Third, it is also possible that the neuronal populations investigated in this study were particularly insensitive to NG2. It is known that neuronal populations differ in their responsiveness to NG2 in vitro [6, 19, 20] and in vivo , and it is conceivable that (some of) the neuronal populations we examined do not normally express receptors for NG2 and are thus intrinsically less responsive to NG2 than other populations. However, among neuronal types that have been reported to show inhibition of neurite growth in the presence of NG2 are DRG cells [6, 9] and neocortical neurons (albeit not specifically CST neurons ). This and the fact that we tested several types of neurons make it extremely unlikely that our findings are not generally applicable. It is also possible that age is a relevant factor when considering the negative findings in our study. Thus we used adult animals and studied regeneration in vivo whereas much of the data suggesting inhibitory effects of NG2 on axonal growth derive from in vitro studies using embryonic or neonatal neurons: for example, embryonic or neonatal rat (or chick) DRG neurons [6, 9, 38]; rat E17 cortical neurons ; E24-25 chick retinal ganglion cells ; and early postnatal rat cerebellar granule cells [6, 8]. Inhibition by NG2 of regenerative axonal growth from adult neurons has not been directly demonstrated, and it would not be surprising if developing neurons differed significantly from their adult counterparts with respect to their responsiveness to NG2. However, in view of the body of (largely indirect) evidence favouring a role for NG2 in inhibiting axonal regeneration in the adult CNS (see Introduction and further discussion below), our failure to find evidence for such a role of NG2 is unlikely to be explicable solely in terms of the age/maturity of our experimental animals.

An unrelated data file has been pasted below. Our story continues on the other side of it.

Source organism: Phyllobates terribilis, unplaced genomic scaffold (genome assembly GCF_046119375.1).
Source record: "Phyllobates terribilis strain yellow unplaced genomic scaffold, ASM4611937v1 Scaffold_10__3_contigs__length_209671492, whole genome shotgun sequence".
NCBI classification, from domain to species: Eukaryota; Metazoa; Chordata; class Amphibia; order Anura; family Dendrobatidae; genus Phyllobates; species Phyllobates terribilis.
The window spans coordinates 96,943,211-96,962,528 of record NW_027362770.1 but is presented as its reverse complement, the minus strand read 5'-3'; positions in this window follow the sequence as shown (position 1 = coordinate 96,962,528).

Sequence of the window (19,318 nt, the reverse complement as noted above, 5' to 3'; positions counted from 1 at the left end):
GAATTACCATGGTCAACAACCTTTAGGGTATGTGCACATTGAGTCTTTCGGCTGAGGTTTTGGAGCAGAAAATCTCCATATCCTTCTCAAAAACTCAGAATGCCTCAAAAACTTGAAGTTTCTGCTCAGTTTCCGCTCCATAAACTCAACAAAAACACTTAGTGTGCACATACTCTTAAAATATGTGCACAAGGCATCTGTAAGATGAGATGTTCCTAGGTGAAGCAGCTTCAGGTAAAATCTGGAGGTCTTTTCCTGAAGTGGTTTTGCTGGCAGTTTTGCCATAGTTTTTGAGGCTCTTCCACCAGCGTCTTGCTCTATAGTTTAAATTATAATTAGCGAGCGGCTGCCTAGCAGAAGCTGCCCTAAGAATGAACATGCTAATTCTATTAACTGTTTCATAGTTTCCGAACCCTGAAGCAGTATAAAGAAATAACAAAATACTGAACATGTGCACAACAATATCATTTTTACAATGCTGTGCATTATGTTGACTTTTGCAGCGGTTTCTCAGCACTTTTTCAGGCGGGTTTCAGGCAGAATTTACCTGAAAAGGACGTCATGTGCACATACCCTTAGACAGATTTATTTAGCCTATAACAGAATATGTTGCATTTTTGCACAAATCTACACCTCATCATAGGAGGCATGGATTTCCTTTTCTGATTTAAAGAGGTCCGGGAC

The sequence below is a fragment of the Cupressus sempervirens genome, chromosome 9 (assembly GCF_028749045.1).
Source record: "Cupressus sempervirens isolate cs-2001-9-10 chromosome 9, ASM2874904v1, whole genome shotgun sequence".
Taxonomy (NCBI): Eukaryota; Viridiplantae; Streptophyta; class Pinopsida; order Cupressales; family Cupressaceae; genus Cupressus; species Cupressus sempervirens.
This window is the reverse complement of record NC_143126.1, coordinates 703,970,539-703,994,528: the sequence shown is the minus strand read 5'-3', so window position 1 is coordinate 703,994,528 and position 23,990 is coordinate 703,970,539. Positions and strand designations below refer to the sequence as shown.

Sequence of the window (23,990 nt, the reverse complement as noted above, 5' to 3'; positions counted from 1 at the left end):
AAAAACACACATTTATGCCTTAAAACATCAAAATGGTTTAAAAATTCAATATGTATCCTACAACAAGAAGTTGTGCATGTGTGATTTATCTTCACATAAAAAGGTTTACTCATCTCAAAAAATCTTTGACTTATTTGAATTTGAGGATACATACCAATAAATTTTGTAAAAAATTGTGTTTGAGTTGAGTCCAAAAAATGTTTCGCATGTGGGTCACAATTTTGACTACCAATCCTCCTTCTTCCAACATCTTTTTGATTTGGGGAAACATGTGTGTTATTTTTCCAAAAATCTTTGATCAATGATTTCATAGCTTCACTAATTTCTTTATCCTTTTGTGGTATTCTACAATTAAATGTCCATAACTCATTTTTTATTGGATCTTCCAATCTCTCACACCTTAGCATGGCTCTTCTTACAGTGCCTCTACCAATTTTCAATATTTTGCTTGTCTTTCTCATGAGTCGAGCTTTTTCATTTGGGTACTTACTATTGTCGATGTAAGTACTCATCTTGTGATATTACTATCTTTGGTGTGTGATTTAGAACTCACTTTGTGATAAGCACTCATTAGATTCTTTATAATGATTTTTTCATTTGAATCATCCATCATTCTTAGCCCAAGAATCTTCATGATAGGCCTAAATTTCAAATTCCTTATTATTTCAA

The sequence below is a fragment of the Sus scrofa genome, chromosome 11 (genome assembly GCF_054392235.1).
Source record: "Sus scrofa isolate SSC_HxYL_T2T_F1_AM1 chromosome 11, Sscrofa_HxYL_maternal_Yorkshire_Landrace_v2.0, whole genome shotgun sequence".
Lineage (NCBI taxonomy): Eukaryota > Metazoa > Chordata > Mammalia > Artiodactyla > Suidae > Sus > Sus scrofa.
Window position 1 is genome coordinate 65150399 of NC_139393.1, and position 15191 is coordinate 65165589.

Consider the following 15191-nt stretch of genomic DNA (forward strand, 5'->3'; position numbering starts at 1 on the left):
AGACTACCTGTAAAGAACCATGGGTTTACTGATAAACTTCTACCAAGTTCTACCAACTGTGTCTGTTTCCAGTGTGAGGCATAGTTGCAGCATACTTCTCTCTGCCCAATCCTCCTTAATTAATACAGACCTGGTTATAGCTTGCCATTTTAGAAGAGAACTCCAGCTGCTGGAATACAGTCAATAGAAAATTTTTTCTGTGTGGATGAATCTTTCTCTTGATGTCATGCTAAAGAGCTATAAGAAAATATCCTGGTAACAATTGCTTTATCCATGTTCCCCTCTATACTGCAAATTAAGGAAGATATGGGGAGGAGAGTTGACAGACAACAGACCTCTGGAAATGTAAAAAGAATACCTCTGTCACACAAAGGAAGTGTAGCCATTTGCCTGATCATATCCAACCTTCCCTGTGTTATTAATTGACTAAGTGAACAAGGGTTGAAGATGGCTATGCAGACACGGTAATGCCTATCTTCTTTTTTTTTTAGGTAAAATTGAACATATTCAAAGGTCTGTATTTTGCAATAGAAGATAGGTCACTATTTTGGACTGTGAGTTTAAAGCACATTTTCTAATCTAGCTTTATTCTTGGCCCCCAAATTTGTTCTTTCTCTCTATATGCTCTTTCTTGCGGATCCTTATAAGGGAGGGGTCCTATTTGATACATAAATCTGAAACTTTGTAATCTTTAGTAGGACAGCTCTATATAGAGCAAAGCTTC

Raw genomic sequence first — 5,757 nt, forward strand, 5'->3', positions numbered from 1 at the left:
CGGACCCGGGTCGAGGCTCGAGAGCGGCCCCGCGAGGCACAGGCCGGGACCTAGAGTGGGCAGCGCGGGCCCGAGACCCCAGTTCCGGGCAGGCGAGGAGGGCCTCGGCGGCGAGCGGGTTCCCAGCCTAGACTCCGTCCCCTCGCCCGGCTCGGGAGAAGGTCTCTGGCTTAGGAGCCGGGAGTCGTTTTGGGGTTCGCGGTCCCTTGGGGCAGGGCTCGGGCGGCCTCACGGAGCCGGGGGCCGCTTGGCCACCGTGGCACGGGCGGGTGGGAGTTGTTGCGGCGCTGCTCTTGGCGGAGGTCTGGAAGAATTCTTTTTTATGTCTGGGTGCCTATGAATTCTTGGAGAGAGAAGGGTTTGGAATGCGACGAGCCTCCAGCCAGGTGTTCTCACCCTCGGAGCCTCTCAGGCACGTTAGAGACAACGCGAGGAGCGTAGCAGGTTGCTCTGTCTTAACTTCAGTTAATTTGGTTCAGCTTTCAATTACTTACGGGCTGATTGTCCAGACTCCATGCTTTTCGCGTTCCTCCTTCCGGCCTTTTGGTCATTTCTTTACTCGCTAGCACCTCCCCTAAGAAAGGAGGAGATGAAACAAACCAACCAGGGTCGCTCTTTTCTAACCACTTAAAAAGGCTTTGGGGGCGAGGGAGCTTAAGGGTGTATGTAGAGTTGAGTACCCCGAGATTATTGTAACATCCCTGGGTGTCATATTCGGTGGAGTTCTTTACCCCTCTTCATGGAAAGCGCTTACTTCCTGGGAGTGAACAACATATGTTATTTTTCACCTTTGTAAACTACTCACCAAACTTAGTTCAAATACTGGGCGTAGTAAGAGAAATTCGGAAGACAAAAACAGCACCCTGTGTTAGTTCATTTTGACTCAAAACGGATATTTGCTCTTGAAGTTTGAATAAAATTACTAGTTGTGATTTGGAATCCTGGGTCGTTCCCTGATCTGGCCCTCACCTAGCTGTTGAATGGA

Experiments on mice lacking the putative myelin-derived inhibitory molecule Nogo-A have also failed to show consistent enhancement of axonal regeneration after injury [40–43], even though treatment with Nogo-A-blocking antibodies increase sprouting and regeneration of injured corticospinal neurons [44, 45]. Similarly, genetically inactivating the Nogo receptor (NgR) failed to produce significant regeneration of one class of axon (the corticospinal tracts) that express the receptor strongly [46, 47], whereas subcutaneous administration of the NgR antagonist NEP1-40 enhanced regeneration of corticospinal axons . The reason for the discrepancy between genetic and pharmacological inactivation of both Nogo and NgR is not clear . Part of the lack of effect of knocking out NG2 may have been due to the genetic background of the mice we studied- C57BL/6. Genetic background can have considerable effects on axonal regeneration in strains of transgenic mice. Recently Dimou et al.  showed that corticospinal axons regenerated less well in Nogo-A knockout mice with a C57BL/6 background (as used in the present study) than in knockout mice with a 129X1/SvJ background, a finding that may be produced by a weaker intrinsic regenerative response by neurons from the C57BL/6 strain. None the less, C57BL/6 mice can regenerate axons vigorously following peripheral nerve injury and intrinsic CNS neurons from such animals can regenerate axons into peripheral nerve implants in the brain (unpublished observations). If NG2 was the major factor preventing axonal regeneration in the spinal cord of C57BL/6 mice, some enhancement of regeneration in the knockout animals would have been expected.